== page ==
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The Moment That Stole The Oscars Isn't What You'd Expect

The 93rd Annual Academy Awards were full of fun, touching, and history-making moments. The ceremony was like none before it, given its much smaller scale due to the COVID-19 pandemic. Only the nominees, their guests, and presenters were allowed to attend the prestigious award show, which was filmed across several locations and cut together to give the feel of an actual movie.

Some major moments of the evening were Chloé Zhao's win for Best Director, making her the second woman ever — and first non-white woman — to win the award, Francis McDormand howling like a wolf, and Youn Yuh-Jung flirting with Brad Pitt seconds after winning her Best Support Actress Oscar. 

However, as iconic as all of these moments were in their own right, none were the moment that absolutely stole the show. That honor went to the one and only Glenn Close, and the actress is now immortalized in GIF history.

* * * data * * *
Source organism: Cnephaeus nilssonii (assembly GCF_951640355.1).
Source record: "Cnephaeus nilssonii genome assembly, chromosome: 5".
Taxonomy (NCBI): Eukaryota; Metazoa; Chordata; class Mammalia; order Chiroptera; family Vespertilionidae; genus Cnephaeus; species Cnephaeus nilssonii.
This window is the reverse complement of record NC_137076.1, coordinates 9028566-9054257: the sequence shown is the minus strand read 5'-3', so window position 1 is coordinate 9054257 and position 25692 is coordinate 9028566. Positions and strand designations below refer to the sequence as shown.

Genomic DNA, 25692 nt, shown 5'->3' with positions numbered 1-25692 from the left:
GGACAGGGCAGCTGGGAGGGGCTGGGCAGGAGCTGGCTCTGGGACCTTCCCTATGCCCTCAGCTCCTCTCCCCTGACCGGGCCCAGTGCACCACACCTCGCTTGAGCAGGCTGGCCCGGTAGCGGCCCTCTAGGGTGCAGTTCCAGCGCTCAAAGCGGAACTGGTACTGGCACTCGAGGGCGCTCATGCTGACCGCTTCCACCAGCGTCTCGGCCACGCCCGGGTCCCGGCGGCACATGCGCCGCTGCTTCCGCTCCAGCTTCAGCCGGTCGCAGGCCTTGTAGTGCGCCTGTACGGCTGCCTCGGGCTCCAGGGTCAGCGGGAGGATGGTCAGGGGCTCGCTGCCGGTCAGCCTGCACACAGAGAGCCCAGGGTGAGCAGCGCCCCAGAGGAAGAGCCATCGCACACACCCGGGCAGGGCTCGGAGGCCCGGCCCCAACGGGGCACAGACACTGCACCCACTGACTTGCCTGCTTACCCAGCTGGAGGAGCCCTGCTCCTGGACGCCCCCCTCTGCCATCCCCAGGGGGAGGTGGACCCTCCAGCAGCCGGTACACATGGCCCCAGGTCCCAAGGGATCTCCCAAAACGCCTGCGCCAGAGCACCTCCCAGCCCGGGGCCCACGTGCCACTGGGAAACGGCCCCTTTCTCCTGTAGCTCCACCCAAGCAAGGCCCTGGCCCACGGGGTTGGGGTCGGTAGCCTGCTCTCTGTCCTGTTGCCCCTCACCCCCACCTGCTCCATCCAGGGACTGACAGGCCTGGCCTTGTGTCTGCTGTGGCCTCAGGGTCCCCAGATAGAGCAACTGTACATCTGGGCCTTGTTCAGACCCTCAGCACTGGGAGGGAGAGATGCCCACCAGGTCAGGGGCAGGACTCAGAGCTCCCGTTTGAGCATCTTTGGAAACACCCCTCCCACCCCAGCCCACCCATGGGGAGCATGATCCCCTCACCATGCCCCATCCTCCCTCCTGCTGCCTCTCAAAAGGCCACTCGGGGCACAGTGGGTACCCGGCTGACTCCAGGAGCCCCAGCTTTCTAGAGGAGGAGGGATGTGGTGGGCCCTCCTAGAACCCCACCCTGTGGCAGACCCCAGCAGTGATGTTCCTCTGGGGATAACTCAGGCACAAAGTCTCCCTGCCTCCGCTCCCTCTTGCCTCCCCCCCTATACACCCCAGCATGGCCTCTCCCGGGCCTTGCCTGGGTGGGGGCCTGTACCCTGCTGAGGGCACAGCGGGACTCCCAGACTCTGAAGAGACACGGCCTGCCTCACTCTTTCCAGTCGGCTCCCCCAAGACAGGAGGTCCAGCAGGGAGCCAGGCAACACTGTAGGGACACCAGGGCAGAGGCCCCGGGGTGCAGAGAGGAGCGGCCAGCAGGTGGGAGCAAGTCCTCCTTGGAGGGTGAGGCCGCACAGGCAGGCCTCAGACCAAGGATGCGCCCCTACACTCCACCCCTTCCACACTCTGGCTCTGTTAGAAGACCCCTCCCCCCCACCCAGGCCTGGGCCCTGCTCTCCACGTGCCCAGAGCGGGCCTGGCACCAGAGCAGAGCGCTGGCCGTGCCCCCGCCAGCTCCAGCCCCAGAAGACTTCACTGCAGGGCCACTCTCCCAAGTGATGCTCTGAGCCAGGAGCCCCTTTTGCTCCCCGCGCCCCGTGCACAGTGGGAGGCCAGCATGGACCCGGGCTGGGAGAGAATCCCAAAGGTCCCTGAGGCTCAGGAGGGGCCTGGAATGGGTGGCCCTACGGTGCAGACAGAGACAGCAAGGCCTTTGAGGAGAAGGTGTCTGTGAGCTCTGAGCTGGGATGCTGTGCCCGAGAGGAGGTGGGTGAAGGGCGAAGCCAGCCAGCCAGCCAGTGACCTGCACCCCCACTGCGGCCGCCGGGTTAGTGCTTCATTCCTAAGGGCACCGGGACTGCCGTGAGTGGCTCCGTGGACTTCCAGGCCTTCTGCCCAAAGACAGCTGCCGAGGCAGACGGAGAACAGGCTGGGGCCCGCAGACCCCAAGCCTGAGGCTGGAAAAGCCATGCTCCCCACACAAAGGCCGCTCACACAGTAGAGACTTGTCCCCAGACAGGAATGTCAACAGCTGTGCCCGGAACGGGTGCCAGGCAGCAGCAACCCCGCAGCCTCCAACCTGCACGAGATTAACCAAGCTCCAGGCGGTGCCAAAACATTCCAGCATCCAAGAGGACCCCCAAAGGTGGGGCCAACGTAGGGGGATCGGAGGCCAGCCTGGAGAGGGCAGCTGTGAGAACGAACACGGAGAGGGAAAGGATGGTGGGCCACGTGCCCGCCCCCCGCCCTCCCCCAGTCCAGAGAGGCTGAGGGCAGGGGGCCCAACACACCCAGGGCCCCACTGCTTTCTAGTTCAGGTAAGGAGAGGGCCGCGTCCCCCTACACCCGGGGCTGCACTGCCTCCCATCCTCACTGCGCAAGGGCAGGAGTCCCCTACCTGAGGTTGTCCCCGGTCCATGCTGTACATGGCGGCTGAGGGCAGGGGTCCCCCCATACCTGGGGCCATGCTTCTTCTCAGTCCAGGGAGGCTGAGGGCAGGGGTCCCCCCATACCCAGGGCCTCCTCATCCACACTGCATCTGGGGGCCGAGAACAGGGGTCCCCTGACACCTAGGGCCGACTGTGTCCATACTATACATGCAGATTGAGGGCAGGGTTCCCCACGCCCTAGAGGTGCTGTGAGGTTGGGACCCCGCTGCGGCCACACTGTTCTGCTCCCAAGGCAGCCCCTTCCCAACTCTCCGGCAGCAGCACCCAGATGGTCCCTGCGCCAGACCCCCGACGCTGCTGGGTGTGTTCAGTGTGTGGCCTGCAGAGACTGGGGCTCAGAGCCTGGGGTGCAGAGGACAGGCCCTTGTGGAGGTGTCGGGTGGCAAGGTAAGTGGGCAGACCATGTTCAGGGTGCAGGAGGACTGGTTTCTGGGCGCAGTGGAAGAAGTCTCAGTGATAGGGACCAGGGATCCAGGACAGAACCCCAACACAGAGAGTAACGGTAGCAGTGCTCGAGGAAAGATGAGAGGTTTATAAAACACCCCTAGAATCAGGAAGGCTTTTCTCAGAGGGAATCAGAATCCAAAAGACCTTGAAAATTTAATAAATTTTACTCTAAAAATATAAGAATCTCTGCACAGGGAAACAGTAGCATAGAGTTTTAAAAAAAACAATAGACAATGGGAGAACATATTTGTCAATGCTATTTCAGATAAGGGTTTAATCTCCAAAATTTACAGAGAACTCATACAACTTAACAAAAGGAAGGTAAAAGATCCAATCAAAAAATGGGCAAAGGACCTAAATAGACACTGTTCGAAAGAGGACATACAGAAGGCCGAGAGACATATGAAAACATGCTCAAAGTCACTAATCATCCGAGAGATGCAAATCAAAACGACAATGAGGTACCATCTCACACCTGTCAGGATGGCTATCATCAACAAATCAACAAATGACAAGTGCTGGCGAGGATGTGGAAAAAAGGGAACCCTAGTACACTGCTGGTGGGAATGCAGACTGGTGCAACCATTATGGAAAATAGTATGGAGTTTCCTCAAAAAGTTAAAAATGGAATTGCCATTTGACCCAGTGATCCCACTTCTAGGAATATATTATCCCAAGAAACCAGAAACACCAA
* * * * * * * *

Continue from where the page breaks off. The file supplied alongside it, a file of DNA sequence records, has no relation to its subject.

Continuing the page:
Glenn Close stole the show at the 93rd Oscars

In between awards to lighten the mood, Questlove and Lil Rel played a guessing game with the audience where they had to guess whether the song that was playing was an Oscar winner, Oscar nominee, or neither. Lil Rel eventually made his way over to Glenn Close, and Questlove played the 1988 track "Da Butt," which no one was expecting the actress to know.

"That's not fair to Glenn Close. You don't know Da Butt," Lil Rel said. "Wait just a second. That's Da butt. I know that," Close interrupted. "Da butt, it was a classic song by the great Washington, D.C. go-go band E.U. Shout out to Sugar Bear and the whole Backyard Band." 

The audience and Lil Rel were stunned, but that wasn't the end of Close laying down some facts. "So Spike Lee had it written for his brilliant movie 'School Daze.' Sadly, my friends at the Oscars missed it and it was not nominated so it couldn't have won," she continued. The actress then stood up and shook what her mama gave her, swinging her behind back and forth as the audience shouted and applauded. 

It didn't take long before a GIF of Close breaking it down spread across Twitter, and viewers are already solidifying it as one of the greatest Oscar moments ever.